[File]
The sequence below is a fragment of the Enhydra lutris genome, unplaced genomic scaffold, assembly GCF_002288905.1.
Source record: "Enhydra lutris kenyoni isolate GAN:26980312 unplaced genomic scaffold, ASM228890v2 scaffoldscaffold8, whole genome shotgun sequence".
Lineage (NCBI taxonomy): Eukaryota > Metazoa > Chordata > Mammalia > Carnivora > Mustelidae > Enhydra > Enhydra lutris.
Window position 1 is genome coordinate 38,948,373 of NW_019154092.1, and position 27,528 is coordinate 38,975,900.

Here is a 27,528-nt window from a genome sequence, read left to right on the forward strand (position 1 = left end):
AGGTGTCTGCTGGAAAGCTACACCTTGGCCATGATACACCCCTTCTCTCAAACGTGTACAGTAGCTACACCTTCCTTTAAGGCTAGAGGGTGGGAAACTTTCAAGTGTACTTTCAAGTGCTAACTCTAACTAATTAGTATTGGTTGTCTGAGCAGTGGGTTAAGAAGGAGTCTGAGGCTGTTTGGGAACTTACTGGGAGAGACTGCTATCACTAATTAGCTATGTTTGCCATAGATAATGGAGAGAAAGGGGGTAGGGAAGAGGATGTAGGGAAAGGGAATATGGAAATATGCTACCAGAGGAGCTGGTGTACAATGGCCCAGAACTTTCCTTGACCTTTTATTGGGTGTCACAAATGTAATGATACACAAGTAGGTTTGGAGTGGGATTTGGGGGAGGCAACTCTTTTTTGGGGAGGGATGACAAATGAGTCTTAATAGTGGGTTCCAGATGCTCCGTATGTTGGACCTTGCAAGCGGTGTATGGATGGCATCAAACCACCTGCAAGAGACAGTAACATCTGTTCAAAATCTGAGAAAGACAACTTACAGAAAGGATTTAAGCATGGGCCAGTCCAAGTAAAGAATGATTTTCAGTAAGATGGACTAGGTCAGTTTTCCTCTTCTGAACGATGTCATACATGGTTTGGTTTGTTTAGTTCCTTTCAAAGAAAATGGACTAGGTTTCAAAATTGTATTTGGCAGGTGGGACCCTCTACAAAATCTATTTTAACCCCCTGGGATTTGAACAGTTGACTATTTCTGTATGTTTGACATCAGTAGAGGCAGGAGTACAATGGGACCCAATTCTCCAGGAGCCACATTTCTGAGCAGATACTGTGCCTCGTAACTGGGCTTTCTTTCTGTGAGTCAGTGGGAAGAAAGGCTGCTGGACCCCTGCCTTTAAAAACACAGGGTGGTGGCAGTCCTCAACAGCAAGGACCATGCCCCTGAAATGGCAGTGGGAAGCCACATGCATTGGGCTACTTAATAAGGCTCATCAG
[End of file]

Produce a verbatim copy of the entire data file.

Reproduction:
The sequence below is a fragment of the Enhydra lutris genome, unplaced genomic scaffold, assembly GCF_002288905.1.
Source record: "Enhydra lutris kenyoni isolate GAN:26980312 unplaced genomic scaffold, ASM228890v2 scaffoldscaffold8, whole genome shotgun sequence".
Lineage (NCBI taxonomy): Eukaryota > Metazoa > Chordata > Mammalia > Carnivora > Mustelidae > Enhydra > Enhydra lutris.
Window position 1 is genome coordinate 38,948,373 of NW_019154092.1, and position 27,528 is coordinate 38,975,900.

Here is a 27,528-nt window from a genome sequence, read left to right on the forward strand (position 1 = left end):
AGGTGTCTGCTGGAAAGCTACACCTTGGCCATGATACACCCCTTCTCTCAAACGTGTACAGTAGCTACACCTTCCTTTAAGGCTAGAGGGTGGGAAACTTTCAAGTGTACTTTCAAGTGCTAACTCTAACTAATTAGTATTGGTTGTCTGAGCAGTGGGTTAAGAAGGAGTCTGAGGCTGTTTGGGAACTTACTGGGAGAGACTGCTATCACTAATTAGCTATGTTTGCCATAGATAATGGAGAGAAAGGGGGTAGGGAAGAGGATGTAGGGAAAGGGAATATGGAAATATGCTACCAGAGGAGCTGGTGTACAATGGCCCAGAACTTTCCTTGACCTTTTATTGGGTGTCACAAATGTAATGATACACAAGTAGGTTTGGAGTGGGATTTGGGGGAGGCAACTCTTTTTTGGGGAGGGATGACAAATGAGTCTTAATAGTGGGTTCCAGATGCTCCGTATGTTGGACCTTGCAAGCGGTGTATGGATGGCATCAAACCACCTGCAAGAGACAGTAACATCTGTTCAAAATCTGAGAAAGACAACTTACAGAAAGGATTTAAGCATGGGCCAGTCCAAGTAAAGAATGATTTTCAGTAAGATGGACTAGGTCAGTTTTCCTCTTCTGAACGATGTCATACATGGTTTGGTTTGTTTAGTTCCTTTCAAAGAAAATGGACTAGGTTTCAAAATTGTATTTGGCAGGTGGGACCCTCTACAAAATCTATTTTAACCCCCTGGGATTTGAACAGTTGACTATTTCTGTATGTTTGACATCAGTAGAGGCAGGAGTACAATGGGACCCAATTCTCCAGGAGCCACATTTCTGAGCAGATACTGTGCCTCGTAACTGGGCTTTCTTTCTGTGAGTCAGTGGGAAGAAAGGCTGCTGGACCCCTGCCTTTAAAAACACAGGGTGGTGGCAGTCCTCAACAGCAAGGACCATGCCCCTGAAATGGCAGTGGGAAGCCACATGCATTGGGCTACTTAATAAGGCTCATCAG